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Performance and Pedagogy Blog

A blog about the performance and pedagogy of music.

Filtering by Tag: Claudio Abbado

Claudio Abbado: Monday YouTube Fix

Andrew Hitz

The world lost one of the greats when Claudio Abbado, 80, passed away earlier today in Bologna, Italy.  His many accomplishments included being the music director of La Scala as well as being the successor to Herbert von Karajan with the Berlin Philharmonic. This clip perfectly shows the intensity that Abbado brought to the podium.  At the conclusion of this performance of Mozart's 'Requiem' by the Lucerne Festival Orchestra, he paused for a full 40 seconds of silence before ending the performance, including a very intense glance upwards.  This is a man in the later stages of life cherishing every moment on the podium.

This clip gives me goosebumps every time I see it.  RIP, maestro.  You were truly one of the greats.

Stefan Dohr: Monday YouTube Fix

Andrew Hitz

What can you say about this guy? Stefan Dohr is on everyone's short list for best horn player in the world. Like, everyone's list. And seeing as how he's not even 50 yet, he has a long career ahead of him. Dohr is the principal horn of the Berlin Philharmonic and teaches at the Herbert von Karajan Academy. He is a special talent to say the least.

This video is of him playing one of the most famous horn solos in the orchestral repertoire, from the 2nd movement of Tchaikovsky's Fifth Symphony, sure makes this excerpt sound easy. The best players in the world give the rest of us the feeling of "Hey! That doesn't seem that hard. I bet I could do it."

If only it were that easy. Get ready for some effortless and spectacular phrasing.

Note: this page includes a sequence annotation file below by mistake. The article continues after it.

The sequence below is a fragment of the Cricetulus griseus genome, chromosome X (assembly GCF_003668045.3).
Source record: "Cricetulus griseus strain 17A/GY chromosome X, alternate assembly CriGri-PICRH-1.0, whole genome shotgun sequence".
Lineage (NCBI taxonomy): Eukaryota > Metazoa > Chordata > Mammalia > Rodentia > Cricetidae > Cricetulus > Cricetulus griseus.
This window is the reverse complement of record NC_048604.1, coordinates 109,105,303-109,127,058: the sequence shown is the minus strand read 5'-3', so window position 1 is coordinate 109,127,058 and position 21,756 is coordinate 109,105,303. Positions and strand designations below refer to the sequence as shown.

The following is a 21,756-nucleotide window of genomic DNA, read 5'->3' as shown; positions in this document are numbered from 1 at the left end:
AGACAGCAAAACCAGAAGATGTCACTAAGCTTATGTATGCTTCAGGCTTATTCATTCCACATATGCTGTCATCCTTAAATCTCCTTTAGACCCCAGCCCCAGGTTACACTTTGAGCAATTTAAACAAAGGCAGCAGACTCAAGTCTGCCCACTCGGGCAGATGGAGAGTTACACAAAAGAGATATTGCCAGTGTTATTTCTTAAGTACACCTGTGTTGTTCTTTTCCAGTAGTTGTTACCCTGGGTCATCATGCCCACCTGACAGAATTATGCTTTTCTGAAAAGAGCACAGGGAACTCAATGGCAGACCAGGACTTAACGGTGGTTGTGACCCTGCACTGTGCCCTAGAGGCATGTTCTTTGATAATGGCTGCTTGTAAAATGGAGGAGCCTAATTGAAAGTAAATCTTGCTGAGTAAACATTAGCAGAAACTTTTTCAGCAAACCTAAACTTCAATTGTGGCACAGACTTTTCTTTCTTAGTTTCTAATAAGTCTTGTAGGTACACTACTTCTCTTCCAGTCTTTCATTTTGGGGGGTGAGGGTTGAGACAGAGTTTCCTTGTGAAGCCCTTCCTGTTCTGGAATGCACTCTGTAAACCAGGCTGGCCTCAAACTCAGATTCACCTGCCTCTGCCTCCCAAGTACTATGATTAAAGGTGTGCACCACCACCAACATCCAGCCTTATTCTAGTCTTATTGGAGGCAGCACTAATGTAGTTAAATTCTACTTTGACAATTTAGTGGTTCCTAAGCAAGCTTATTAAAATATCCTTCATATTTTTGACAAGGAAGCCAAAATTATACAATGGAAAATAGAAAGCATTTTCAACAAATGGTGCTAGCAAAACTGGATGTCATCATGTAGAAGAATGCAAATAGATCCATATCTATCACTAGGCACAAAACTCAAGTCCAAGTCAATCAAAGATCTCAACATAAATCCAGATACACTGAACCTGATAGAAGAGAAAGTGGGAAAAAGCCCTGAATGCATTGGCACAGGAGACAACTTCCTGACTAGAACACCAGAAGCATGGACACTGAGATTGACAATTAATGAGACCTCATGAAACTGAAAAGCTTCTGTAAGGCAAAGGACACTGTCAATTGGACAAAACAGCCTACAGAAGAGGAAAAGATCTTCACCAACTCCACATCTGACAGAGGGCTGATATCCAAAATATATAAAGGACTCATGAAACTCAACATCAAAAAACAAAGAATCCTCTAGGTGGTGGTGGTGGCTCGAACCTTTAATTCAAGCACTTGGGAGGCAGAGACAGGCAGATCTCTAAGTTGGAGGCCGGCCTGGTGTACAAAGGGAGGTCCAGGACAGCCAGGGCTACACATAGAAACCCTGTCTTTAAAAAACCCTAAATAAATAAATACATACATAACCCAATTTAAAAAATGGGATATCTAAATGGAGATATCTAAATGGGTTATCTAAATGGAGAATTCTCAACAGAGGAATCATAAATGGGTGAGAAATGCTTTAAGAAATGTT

Anne Sophie von Otter: Monday YouTube Fix

Andrew Hitz

All instrumentalists, whether we realize or not, are trying to imitate the same thing: the human voice.  I model my phrasing, vibrato, note endings and much, much more after the great vocalists. Last week I saw the great Swedish mezzo-soprano, Anne Sophie von Otter, perform for the first time.  She sang the solo part in a Boston Symphony performance of Mahler's Third Symphony at Symphony Hall in Boston.  I was eighth row and was absolutely blown away by the elegance and effortless power with which she sang.  She stole the show.

I have seen Mahler 3 performed a number of times but she sang the solo part unlike anyone I had heard before.  There was an intensity about her performance that is hard to put into words.  It left me breathless.

This clip is of her singing Schubert's famous Der Erlkönig.  This version is the one orchestrated by Hector Berlioz and is performed by the Chamber Orchestra of Europe under the direction of Claudio Abbado.

She does a stunning job of changing into the different characters right before your very eyes.  I firmly believe you can't teach the kind of intensity this woman has when she sings.  Thanks to Spotify, I have been listening to her incredibly varied recordings ever since the concert and I'm a better musician for it.